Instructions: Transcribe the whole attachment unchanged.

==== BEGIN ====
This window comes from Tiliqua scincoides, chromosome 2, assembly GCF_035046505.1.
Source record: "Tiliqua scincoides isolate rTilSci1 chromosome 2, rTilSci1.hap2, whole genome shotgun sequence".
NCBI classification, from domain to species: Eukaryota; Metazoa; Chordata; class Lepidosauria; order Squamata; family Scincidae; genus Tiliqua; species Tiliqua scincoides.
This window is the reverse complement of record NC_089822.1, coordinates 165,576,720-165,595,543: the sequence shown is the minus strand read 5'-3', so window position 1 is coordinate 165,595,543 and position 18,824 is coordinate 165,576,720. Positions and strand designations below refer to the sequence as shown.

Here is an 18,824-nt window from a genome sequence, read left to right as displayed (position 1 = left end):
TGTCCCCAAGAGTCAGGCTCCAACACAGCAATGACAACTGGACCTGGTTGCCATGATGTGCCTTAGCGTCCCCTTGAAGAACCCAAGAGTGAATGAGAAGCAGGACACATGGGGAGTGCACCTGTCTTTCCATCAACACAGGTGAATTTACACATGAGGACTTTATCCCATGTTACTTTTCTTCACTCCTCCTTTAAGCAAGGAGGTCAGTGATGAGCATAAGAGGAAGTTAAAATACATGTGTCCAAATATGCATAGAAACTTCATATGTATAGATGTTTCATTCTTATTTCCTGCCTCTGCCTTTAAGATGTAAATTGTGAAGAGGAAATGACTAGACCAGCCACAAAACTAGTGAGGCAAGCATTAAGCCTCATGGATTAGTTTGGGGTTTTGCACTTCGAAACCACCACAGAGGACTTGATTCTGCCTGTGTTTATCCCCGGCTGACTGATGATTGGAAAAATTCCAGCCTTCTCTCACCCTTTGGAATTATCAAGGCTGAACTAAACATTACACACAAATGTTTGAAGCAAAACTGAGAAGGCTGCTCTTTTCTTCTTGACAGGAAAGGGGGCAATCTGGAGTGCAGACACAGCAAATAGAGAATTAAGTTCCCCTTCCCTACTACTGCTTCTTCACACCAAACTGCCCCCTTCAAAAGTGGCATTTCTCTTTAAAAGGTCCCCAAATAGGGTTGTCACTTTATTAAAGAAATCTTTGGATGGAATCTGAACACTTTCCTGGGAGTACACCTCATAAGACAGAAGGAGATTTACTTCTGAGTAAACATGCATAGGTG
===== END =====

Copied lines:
This window comes from Tiliqua scincoides, chromosome 2, assembly GCF_035046505.1.
Source record: "Tiliqua scincoides isolate rTilSci1 chromosome 2, rTilSci1.hap2, whole genome shotgun sequence".
NCBI classification, from domain to species: Eukaryota; Metazoa; Chordata; class Lepidosauria; order Squamata; family Scincidae; genus Tiliqua; species Tiliqua scincoides.
This window is the reverse complement of record NC_089822.1, coordinates 165,576,720-165,595,543: the sequence shown is the minus strand read 5'-3', so window position 1 is coordinate 165,595,543 and position 18,824 is coordinate 165,576,720. Positions and strand designations below refer to the sequence as shown.

Here is an 18,824-nt window from a genome sequence, read left to right as displayed (position 1 = left end):
TGTCCCCAAGAGTCAGGCTCCAACACAGCAATGACAACTGGACCTGGTTGCCATGATGTGCCTTAGCGTCCCCTTGAAGAACCCAAGAGTGAATGAGAAGCAGGACACATGGGGAGTGCACCTGTCTTTCCATCAACACAGGTGAATTTACACATGAGGACTTTATCCCATGTTACTTTTCTTCACTCCTCCTTTAAGCAAGGAGGTCAGTGATGAGCATAAGAGGAAGTTAAAATACATGTGTCCAAATATGCATAGAAACTTCATATGTATAGATGTTTCATTCTTATTTCCTGCCTCTGCCTTTAAGATGTAAATTGTGAAGAGGAAATGACTAGACCAGCCACAAAACTAGTGAGGCAAGCATTAAGCCTCATGGATTAGTTTGGGGTTTTGCACTTCGAAACCACCACAGAGGACTTGATTCTGCCTGTGTTTATCCCCGGCTGACTGATGATTGGAAAAATTCCAGCCTTCTCTCACCCTTTGGAATTATCAAGGCTGAACTAAACATTACACACAAATGTTTGAAGCAAAACTGAGAAGGCTGCTCTTTTCTTCTTGACAGGAAAGGGGGCAATCTGGAGTGCAGACACAGCAAATAGAGAATTAAGTTCCCCTTCCCTACTACTGCTTCTTCACACCAAACTGCCCCCTTCAAAAGTGGCATTTCTCTTTAAAAGGTCCCCAAATAGGGTTGTCACTTTATTAAAGAAATCTTTGGATGGAATCTGAACACTTTCCTGGGAGTACACCTCATAAGACAGAAGGAGATTTACTTCTGAGTAAACATGCATAGGTG